Agroforestry, as an improved cropping system, offers some advantages in terms of yield, biodiversity, erosion protection or habitats for beneficial insects. It can fulfill the actual sustainability requirements for bioenergy production like food supply, nature conservation, stop of deforestation. However, competition between intercropped species for water, nutrients and light availability has to be carefully considered. A field trial with shading nets was conducted in Southwest Germany to evaluate the influence of different shading levels (−12, −26, and −50% of full sunlight) on biomass growth, dry matter yield and biogas quality parameters of maize (Zea mays L., cv. ‘Corioli CS’). Shading the plants causes a delayed development, a reduction in height and leaf area index and a slower senescence. Dry matter yields were reduced about 18%, 19%, and 44% compared to 21.05 Mg ha−1 year−1 at full sunlight. Biogas and methane yields were also significantly reduced, the 50% shading treatment showed a reduction of 45% for both parameters. Further, shading led to higher crude protein and crude ash contents. If silage maize is grown under shade, the yields of dry matter, biogas, and methane are nearly halved under 50% shade. Cultivation up to 26% shading could be possible.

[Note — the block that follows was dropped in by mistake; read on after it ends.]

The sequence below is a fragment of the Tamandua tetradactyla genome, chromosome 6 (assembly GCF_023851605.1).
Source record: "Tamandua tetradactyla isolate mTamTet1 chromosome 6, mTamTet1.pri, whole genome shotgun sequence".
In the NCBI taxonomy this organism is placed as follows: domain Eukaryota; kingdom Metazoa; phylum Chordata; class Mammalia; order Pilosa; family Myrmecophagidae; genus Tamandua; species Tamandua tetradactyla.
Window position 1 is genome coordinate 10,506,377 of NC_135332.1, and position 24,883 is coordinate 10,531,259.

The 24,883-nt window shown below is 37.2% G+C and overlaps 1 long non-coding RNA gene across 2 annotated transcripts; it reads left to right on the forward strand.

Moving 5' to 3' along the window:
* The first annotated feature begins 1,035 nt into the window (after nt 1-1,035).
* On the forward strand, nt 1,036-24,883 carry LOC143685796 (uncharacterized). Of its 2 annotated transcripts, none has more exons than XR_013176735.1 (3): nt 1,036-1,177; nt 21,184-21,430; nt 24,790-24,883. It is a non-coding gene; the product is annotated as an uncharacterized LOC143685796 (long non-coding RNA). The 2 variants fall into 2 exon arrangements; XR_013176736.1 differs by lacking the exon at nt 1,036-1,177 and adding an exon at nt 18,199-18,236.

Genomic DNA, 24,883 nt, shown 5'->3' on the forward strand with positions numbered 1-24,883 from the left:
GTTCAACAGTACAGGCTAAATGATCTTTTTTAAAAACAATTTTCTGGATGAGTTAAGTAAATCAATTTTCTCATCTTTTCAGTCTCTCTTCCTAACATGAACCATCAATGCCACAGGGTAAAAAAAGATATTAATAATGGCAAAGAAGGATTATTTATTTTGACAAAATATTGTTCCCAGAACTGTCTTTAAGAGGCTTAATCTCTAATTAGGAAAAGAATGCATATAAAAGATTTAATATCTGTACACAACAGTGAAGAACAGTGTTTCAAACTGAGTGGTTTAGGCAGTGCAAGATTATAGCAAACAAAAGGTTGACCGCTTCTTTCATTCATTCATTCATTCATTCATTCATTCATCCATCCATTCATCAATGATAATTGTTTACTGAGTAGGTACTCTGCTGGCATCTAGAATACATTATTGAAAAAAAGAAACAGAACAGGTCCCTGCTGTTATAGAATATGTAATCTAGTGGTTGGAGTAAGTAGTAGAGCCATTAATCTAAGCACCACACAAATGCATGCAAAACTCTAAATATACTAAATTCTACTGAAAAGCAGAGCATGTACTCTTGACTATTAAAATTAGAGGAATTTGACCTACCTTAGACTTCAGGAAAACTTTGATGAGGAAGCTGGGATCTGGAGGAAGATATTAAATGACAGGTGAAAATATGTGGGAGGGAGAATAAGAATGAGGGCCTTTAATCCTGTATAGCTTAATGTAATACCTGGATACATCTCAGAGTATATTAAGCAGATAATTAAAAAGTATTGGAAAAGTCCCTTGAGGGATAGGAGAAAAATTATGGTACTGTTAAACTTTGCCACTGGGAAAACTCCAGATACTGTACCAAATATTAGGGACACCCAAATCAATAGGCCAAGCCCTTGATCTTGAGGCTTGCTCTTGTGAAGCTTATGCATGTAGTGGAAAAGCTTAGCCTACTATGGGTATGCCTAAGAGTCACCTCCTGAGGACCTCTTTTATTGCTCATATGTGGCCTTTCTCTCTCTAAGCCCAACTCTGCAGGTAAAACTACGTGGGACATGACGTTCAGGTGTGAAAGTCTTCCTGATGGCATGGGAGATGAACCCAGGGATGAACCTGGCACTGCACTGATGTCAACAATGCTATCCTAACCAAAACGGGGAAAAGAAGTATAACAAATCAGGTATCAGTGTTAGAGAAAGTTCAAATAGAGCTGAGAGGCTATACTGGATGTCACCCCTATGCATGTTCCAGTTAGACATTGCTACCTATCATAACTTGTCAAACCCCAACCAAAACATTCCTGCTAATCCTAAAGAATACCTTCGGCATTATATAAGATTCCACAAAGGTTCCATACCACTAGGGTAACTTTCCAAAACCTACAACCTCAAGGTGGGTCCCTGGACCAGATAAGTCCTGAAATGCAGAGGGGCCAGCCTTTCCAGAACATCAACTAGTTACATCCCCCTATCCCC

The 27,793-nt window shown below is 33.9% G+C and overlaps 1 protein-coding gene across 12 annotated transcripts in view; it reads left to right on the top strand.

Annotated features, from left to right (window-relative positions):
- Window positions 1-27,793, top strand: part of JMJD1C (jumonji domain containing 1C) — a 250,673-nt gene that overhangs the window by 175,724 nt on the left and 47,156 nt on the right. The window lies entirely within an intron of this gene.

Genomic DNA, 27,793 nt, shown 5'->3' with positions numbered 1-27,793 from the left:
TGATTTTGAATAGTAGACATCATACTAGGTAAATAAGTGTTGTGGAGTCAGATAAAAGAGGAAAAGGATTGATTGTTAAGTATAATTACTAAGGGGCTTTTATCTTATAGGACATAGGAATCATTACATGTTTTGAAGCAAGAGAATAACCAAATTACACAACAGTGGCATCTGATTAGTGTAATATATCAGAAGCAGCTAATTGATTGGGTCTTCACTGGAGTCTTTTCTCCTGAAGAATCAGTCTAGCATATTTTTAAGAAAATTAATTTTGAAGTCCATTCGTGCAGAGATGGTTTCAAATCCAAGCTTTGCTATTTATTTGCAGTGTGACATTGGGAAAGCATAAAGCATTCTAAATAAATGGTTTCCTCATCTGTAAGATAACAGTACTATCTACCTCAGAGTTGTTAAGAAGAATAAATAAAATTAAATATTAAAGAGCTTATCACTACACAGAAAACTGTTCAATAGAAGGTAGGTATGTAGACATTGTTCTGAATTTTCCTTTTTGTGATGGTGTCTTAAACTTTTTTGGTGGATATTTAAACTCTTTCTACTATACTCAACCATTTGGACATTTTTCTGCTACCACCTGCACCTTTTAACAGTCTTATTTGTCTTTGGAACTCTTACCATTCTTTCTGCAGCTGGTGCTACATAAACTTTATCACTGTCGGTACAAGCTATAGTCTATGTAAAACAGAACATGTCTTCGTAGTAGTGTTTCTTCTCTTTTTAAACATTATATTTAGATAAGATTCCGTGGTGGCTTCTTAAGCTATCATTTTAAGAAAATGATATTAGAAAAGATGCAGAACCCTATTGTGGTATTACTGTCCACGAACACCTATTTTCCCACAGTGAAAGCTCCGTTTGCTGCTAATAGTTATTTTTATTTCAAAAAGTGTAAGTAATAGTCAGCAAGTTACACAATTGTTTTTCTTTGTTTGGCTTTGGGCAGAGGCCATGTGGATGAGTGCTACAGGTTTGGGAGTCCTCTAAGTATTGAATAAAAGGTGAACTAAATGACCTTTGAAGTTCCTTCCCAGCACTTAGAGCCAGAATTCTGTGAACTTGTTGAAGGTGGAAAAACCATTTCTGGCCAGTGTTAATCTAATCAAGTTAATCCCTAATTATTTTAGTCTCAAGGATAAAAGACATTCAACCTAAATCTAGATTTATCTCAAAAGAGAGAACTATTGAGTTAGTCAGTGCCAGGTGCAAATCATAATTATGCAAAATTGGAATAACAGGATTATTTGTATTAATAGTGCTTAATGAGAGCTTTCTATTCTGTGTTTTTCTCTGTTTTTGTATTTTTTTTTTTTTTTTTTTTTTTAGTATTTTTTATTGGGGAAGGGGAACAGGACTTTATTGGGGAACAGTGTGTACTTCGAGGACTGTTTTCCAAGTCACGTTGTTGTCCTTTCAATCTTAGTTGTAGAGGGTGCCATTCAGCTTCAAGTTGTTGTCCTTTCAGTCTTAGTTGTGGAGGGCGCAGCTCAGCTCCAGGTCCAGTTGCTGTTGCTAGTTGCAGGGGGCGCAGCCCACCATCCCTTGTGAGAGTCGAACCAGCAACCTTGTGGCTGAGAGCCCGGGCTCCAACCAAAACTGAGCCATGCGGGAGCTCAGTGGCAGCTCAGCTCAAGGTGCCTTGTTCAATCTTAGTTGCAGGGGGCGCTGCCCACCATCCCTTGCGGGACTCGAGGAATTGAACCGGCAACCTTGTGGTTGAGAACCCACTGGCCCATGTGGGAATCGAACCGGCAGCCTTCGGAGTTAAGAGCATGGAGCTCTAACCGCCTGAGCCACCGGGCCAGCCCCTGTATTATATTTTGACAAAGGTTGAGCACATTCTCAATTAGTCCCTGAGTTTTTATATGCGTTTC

Agriculture, Forestry, Horticulture, Fishery, Domestic Science, Nutrition